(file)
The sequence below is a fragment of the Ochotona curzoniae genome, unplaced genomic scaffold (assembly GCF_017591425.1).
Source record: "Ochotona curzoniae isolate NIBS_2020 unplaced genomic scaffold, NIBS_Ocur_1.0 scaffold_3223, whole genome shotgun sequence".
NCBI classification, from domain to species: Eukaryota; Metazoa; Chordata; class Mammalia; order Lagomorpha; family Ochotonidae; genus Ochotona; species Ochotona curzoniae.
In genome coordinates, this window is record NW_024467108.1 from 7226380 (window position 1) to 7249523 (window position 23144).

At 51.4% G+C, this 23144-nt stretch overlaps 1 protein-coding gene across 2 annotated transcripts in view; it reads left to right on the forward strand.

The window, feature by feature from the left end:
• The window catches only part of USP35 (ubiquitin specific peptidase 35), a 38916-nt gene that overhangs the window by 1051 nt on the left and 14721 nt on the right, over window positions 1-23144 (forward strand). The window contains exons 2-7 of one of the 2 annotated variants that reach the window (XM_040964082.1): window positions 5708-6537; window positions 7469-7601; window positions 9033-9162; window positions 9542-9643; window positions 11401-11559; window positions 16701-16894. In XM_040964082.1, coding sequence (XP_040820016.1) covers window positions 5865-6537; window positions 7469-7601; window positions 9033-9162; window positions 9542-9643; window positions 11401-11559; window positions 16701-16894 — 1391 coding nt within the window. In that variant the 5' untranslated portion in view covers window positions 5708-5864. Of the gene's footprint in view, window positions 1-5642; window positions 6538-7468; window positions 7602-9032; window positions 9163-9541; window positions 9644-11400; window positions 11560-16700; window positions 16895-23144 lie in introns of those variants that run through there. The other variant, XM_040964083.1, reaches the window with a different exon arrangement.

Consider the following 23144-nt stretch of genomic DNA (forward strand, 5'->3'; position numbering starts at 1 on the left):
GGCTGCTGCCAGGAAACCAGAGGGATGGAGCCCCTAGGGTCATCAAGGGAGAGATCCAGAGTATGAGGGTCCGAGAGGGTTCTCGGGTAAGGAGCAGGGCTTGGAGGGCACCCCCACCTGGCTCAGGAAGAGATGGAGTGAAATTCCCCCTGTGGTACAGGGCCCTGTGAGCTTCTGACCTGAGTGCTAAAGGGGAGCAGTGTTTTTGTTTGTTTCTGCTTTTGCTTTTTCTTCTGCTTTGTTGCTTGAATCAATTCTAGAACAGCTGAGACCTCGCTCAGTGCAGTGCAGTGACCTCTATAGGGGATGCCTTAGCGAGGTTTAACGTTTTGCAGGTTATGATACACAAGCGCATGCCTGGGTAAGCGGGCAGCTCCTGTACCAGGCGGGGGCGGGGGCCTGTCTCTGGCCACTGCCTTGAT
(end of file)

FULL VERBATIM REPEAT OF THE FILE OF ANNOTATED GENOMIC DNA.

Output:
The sequence below is a fragment of the Ochotona curzoniae genome, unplaced genomic scaffold (assembly GCF_017591425.1).
Source record: "Ochotona curzoniae isolate NIBS_2020 unplaced genomic scaffold, NIBS_Ocur_1.0 scaffold_3223, whole genome shotgun sequence".
NCBI classification, from domain to species: Eukaryota; Metazoa; Chordata; class Mammalia; order Lagomorpha; family Ochotonidae; genus Ochotona; species Ochotona curzoniae.
In genome coordinates, this window is record NW_024467108.1 from 7226380 (window position 1) to 7249523 (window position 23144).

At 51.4% G+C, this 23144-nt stretch overlaps 1 protein-coding gene across 2 annotated transcripts in view; it reads left to right on the forward strand.

The window, feature by feature from the left end:
• The window catches only part of USP35 (ubiquitin specific peptidase 35), a 38916-nt gene that overhangs the window by 1051 nt on the left and 14721 nt on the right, over window positions 1-23144 (forward strand). The window contains exons 2-7 of one of the 2 annotated variants that reach the window (XM_040964082.1): window positions 5708-6537; window positions 7469-7601; window positions 9033-9162; window positions 9542-9643; window positions 11401-11559; window positions 16701-16894. In XM_040964082.1, coding sequence (XP_040820016.1) covers window positions 5865-6537; window positions 7469-7601; window positions 9033-9162; window positions 9542-9643; window positions 11401-11559; window positions 16701-16894 — 1391 coding nt within the window. In that variant the 5' untranslated portion in view covers window positions 5708-5864. Of the gene's footprint in view, window positions 1-5642; window positions 6538-7468; window positions 7602-9032; window positions 9163-9541; window positions 9644-11400; window positions 11560-16700; window positions 16895-23144 lie in introns of those variants that run through there. The other variant, XM_040964083.1, reaches the window with a different exon arrangement.

Consider the following 23144-nt stretch of genomic DNA (forward strand, 5'->3'; position numbering starts at 1 on the left):
GGCTGCTGCCAGGAAACCAGAGGGATGGAGCCCCTAGGGTCATCAAGGGAGAGATCCAGAGTATGAGGGTCCGAGAGGGTTCTCGGGTAAGGAGCAGGGCTTGGAGGGCACCCCCACCTGGCTCAGGAAGAGATGGAGTGAAATTCCCCCTGTGGTACAGGGCCCTGTGAGCTTCTGACCTGAGTGCTAAAGGGGAGCAGTGTTTTTGTTTGTTTCTGCTTTTGCTTTTTCTTCTGCTTTGTTGCTTGAATCAATTCTAGAACAGCTGAGACCTCGCTCAGTGCAGTGCAGTGACCTCTATAGGGGATGCCTTAGCGAGGTTTAACGTTTTGCAGGTTATGATACACAAGCGCATGCCTGGGTAAGCGGGCAGCTCCTGTACCAGGCGGGGGCGGGGGCCTGTCTCTGGCCACTGCCTTGAT